Yes, they are stereo capable. But the sound guy told us he didn't have the necessary infrastructure to run stereo IEM mixes. You'd think a Vegas club would be a little more "with it" but Gilley's is just a honky tonk and needs to monitor its razor thin profit margins like everybody else, I guess. :rolleyes:

    I was merely relating to the OP that stereo IEM is much better than mono. ;)

    Thank you for your indulgence,

  10. Runnerman

    Runnerman Registered Bass Player Supporting Member

    Mar 14, 2011
  11. iriegnome

    iriegnome Bassstar style Supporting Member

    Nov 23, 2001
    Kenosha, WI 53140
    Mono works perfect for me. I hear everything that I want to hear and I work well with them in Mono. We have used Stereo, but it gets confusing for me trying to learn to hear left and right for the IEM's and then trying to remember who is where and what is going on. It is much easier for me to have it Mono.. But that is me.
  12. RichardCranium

    RichardCranium Supporting Member

    Mar 9, 2009
    Boynton Bch FL
    I use a dual mono send. My IEM unit has 2 inputs.One is the aux mix from the mixer, the other is a direct feed from my pedalboard. The unit has a through option and that is how my bass feed gets to the board. Panned center I get a nice mix of everything.

    Two advantages of this is I get a better separation of my playing and I also can adjust volume levels if I need "more me" or if my ears get a little fatigued.
  13. Thanks for all the responses guys. I think if I could do a full stereo mix where I could spread voices and instruments out individually, stereo would be worth it, but I can't.

    I think I will go dual mono and set up a mix of FOH, my vocals, and my bass with my rolls box and run that into one side of the transmitter, and run an ambient Mic into the other side so I can blend the mix with the ambient using the pan knob on the receiver.

    How does that sound?
  14. BassCliff


    May 17, 2012
    So. Cal.

    I think you'd like that better than a straight mono mix. You'll get some separation and, hopefully, be able to hear everything more clearly. Let us know how it works out.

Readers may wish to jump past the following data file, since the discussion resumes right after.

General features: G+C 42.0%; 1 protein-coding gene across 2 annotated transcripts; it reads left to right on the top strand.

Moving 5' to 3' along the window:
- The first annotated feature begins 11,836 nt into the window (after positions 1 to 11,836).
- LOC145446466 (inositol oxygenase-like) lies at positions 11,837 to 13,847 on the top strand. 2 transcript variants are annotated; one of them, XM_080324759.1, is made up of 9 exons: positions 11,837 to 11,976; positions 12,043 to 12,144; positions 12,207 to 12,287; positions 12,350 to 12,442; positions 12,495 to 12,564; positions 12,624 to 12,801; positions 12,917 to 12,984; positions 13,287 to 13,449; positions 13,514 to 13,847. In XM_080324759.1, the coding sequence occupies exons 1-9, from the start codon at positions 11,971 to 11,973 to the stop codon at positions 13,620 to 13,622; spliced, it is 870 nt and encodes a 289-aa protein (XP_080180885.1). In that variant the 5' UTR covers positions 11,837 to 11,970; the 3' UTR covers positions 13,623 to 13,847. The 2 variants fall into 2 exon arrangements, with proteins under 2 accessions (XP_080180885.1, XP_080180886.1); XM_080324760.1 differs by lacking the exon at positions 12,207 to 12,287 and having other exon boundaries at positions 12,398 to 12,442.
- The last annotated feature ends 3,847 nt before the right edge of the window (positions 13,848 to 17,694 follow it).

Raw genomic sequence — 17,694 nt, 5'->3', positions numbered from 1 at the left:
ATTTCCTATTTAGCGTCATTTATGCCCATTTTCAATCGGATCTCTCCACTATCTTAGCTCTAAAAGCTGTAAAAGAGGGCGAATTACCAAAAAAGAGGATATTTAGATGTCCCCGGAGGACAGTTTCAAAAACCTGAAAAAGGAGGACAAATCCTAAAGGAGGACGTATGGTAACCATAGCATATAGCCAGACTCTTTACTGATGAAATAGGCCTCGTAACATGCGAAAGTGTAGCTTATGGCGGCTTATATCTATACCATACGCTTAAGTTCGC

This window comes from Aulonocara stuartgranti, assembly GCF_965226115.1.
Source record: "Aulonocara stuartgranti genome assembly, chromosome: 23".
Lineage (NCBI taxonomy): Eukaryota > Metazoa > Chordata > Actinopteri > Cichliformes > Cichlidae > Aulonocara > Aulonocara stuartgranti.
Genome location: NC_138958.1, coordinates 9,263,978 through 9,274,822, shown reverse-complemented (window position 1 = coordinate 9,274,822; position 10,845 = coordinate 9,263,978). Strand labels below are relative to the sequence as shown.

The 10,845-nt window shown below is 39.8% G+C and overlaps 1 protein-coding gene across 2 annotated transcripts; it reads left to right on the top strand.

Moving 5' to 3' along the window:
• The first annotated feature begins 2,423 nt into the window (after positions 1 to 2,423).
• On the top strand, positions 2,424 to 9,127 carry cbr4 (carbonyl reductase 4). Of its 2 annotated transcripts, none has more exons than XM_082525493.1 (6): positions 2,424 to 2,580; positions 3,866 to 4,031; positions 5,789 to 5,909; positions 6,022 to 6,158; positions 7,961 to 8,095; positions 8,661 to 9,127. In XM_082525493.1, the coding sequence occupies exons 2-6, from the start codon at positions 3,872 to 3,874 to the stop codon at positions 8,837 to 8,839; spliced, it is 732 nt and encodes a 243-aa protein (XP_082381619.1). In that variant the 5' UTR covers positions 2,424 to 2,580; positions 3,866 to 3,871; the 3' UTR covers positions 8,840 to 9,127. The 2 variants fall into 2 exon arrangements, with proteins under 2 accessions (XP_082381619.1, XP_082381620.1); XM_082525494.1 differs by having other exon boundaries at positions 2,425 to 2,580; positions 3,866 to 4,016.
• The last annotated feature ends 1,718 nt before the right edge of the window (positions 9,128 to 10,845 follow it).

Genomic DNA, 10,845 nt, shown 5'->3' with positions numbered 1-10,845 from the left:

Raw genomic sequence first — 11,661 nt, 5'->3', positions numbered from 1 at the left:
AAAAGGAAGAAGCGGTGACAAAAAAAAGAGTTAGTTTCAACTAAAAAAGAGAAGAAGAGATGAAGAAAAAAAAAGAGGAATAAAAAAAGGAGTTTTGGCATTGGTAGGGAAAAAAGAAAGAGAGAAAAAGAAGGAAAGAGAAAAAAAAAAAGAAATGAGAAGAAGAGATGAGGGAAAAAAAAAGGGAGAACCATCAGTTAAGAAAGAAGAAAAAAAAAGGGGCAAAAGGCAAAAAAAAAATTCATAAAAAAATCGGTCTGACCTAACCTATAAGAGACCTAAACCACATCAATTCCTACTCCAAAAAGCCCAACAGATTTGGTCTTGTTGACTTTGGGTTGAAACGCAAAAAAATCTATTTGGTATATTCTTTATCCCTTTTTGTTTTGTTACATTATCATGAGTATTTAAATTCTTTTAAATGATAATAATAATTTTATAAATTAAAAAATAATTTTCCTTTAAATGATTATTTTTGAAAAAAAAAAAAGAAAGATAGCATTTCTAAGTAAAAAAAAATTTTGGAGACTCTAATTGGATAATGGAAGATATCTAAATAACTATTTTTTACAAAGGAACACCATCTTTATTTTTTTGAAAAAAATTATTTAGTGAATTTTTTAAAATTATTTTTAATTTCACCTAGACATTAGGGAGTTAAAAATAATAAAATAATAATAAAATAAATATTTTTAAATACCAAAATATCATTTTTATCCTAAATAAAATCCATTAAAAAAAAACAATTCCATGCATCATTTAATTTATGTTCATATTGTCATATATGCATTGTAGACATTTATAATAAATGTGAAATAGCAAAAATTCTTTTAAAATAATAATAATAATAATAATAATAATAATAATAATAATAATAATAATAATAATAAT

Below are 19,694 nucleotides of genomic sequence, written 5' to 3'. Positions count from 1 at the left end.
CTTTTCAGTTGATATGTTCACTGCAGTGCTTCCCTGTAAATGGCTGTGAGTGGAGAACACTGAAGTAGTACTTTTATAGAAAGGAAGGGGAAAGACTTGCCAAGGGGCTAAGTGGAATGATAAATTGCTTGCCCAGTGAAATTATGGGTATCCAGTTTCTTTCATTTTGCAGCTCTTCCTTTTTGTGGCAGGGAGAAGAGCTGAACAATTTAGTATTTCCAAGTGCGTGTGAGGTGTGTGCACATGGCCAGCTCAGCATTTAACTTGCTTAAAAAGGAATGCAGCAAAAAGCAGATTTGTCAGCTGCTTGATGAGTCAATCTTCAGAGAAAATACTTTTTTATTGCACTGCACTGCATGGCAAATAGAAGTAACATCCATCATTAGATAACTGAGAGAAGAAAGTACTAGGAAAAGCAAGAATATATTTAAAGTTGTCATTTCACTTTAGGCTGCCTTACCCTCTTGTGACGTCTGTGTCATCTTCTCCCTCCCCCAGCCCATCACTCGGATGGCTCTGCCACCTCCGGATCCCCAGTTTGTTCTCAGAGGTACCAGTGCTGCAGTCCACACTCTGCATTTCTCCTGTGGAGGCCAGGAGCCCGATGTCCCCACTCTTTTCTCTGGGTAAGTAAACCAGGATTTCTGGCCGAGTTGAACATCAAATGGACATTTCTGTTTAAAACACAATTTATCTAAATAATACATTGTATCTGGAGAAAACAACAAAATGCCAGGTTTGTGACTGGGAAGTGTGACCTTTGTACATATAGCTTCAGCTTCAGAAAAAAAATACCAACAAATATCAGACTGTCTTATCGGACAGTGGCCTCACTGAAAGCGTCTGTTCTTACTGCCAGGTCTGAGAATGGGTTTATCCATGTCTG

Thank you for your indulgence,

  15. That's what I'm saying though. It doesn't matter if he has stereo or not, the Roland's can still do stereo even if you're only given mono outputs from FOH. The Roland let's you pan any of your mono sources.
  16. BassCliff


    May 17, 2012
    So. Cal.

    Well, bother. I should have looked up the manual online instead of listening to the soundguy. Next time I'll twist a few more knobs. Thanks!

    Thank you for your indulgence,

  17. Digital can be confusing with its mult-function encoders. :D
  18. First gig last night with my new MIPRO808TR Wireless IEM. Outstanding. Heaps better clarity and bottom end than what I had. Mono is fine for what I am doing. I haven't used an Ambient mic yet, ran out of time last night, maybe tonight but I haven't seen the stage. My Symetrix 501 Compressor I purchased to run with my IEM should arrive next week, along with an EQ. When I rack everything up I might add a preamp to run the Ambient mic thru. Need to work it out.
  19. Selta


    Feb 6, 2002
    Pacific Northwet
    Total fanboi of: Fractal Audio, AudiKinesis Cabs, Dingwall basses
    By far and large stereo. We use IEMs almost exclusively in my band (a band that plays in theatres with fire dancers, armored knights swinging real swords and dialog) and having the stereo option is just so much nicer. I put my bass 80/20 split, drums 20/80 split, and lead vox/one guitar 50/50 split at about 4/5 the volume of the drums and bass. Freaking rocks my socks.
  20. Just wondering how everyone sets up their own personal ambient mic - not one going to the desk, and into the aux sends, their own personal one.

    If I am running dual mono, and I have my mix from my Rolls PM351 going into one side of my wireless IEM transmitter, if I just run a mic into the other side I am assuming I will have to have it panned pretty hard to the ambient mic to get a reasonably balanced mix aren't I?

    The other option is to run a mic preamp on the ambient mic and control the mix of it in my ears via the volume control on that, rather than panning the body pack.

    Any thoughts?